As many as 700,000 adults in the U.S. with a disability like autism live with parents or another family member who’s at least 60 years old. What happens when those caregivers are gone? One sibling confronts her past and likely future.
Ellie was seven when she asked for a rat. We were strapped into our bucket seats in the minivan as our mother ferried us somewhere that is now lost to history. “Not while I’m alive,” my mom said over her shoulder, cranking the wheel as she turned down another street.
My sister sat quietly for a few seconds, absorbing the rebuff. Then she turned to me and smiled, two buckteeth pushing over her bottom lip.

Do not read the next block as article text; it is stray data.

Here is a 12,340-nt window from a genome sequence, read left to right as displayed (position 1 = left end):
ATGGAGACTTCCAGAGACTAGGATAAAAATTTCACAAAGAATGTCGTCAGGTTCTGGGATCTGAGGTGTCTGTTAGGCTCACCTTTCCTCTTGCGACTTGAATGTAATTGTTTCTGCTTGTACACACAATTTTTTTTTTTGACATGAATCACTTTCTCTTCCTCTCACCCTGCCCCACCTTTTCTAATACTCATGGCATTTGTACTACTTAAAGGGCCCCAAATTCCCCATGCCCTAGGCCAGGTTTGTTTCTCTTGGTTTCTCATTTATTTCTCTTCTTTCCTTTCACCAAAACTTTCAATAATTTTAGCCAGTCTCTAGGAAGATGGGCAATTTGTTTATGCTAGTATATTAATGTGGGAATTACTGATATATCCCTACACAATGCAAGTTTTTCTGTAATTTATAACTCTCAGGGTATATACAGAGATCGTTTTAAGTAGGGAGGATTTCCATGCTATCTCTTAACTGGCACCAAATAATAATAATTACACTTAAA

“Ciara,” she said. “When mom dies, we get a rat.”
Eight years ago, after Ellie—not her real name—turned 18, becoming an adult in the eyes of the law, a piece of paper was filed at a King County Courthouse formalizing a decision that was reached without much discussion, drama, or fanfare. If my mother died, one of her sisters would become Ellie’s guardian until I turned 30, at which point I would take over.
Ellie still sleeps in her childhood bedroom and our mom still drives her around Bellevue, where we grew up. She schedules Ellie’s doctor appointments and manages her money. She trims her toenails. Ellie doesn’t want a rat anymore but when our mom dies, she’ll get me.